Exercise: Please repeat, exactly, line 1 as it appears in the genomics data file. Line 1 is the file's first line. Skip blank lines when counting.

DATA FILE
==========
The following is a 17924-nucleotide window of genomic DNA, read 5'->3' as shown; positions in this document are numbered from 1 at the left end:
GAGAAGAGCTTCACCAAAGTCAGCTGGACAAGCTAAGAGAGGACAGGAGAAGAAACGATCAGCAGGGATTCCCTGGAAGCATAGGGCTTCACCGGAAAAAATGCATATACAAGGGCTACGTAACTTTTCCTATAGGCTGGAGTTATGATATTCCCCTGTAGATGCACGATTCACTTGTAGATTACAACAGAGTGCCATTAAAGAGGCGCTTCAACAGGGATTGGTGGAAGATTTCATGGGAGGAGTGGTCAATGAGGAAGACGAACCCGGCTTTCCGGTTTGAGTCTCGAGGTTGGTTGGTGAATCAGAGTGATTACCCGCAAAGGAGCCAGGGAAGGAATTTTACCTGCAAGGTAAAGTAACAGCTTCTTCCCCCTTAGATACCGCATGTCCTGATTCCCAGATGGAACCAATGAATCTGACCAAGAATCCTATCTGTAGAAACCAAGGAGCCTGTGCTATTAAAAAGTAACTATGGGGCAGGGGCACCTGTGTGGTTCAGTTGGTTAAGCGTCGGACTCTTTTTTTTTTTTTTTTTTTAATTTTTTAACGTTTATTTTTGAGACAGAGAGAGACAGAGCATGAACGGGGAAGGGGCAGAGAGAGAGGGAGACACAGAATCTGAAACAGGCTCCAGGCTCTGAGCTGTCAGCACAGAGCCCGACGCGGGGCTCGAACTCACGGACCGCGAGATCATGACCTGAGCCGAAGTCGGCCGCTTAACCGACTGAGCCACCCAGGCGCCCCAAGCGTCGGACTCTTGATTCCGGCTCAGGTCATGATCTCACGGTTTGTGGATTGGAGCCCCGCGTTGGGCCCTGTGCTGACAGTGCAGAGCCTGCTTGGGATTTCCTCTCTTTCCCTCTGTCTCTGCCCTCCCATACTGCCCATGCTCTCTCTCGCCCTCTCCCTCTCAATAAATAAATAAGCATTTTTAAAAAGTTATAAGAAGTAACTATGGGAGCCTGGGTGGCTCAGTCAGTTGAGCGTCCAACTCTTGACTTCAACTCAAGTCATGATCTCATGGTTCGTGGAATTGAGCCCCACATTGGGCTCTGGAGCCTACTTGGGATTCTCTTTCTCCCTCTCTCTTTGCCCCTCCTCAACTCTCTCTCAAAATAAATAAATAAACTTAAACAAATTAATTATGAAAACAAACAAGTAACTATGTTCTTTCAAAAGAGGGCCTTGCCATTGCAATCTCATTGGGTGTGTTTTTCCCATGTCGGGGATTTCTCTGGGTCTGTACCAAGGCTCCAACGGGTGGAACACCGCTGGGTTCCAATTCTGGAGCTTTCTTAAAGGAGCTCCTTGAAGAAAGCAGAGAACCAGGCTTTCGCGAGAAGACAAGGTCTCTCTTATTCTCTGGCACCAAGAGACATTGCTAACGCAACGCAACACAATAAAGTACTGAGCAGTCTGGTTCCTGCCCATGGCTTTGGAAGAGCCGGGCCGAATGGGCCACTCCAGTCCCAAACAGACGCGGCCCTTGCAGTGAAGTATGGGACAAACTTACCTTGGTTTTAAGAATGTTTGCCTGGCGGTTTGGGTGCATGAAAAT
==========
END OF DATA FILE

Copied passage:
The following is a 17924-nucleotide window of genomic DNA, read 5'->3' as shown; positions in this document are numbered from 1 at the left end: